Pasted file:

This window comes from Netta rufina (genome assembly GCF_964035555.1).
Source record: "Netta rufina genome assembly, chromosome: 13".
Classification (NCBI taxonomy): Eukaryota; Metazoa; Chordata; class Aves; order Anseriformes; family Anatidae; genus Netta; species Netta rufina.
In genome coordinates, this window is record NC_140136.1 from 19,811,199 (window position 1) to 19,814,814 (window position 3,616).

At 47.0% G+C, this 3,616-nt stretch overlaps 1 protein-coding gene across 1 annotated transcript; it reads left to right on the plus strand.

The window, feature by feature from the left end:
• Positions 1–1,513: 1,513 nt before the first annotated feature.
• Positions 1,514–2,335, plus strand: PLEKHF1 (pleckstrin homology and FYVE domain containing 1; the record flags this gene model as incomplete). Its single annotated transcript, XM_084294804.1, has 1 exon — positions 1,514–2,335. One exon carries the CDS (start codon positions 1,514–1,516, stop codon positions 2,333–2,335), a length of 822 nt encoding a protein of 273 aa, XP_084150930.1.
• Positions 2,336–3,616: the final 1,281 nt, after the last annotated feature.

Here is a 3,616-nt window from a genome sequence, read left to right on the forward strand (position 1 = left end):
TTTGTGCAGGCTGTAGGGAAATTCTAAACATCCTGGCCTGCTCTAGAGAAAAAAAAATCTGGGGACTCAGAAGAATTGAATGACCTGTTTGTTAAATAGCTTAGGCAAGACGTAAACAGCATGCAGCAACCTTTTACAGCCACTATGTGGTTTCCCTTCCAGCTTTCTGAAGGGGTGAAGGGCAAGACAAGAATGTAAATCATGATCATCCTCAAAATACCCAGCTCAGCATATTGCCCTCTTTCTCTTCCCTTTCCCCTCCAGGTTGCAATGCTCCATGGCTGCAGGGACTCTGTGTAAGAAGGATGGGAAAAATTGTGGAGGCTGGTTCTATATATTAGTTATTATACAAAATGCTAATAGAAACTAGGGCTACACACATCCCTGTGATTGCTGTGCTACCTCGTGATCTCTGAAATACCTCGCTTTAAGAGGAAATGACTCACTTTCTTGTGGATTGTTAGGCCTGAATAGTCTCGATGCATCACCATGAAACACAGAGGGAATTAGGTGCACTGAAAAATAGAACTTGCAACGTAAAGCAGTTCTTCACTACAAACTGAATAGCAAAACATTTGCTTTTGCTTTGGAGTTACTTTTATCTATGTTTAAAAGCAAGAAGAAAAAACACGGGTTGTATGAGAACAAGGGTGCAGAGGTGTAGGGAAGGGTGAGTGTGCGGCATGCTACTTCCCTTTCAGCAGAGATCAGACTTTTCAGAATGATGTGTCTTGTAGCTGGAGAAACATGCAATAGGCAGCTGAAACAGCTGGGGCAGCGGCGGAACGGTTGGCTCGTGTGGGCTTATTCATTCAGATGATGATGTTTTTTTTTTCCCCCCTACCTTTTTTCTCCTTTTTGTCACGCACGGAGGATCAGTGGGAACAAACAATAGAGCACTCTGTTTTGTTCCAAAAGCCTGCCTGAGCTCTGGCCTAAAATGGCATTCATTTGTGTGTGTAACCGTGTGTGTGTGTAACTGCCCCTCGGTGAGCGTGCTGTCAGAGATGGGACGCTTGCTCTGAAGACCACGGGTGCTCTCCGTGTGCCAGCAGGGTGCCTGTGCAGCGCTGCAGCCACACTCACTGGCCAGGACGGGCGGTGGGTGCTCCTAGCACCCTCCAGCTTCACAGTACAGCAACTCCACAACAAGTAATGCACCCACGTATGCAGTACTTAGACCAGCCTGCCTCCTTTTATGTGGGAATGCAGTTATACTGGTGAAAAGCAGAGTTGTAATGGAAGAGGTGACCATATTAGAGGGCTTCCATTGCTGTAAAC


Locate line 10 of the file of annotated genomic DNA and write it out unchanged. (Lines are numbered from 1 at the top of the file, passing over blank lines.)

Here is a 3,616-nt window from a genome sequence, read left to right on the forward strand (position 1 = left end):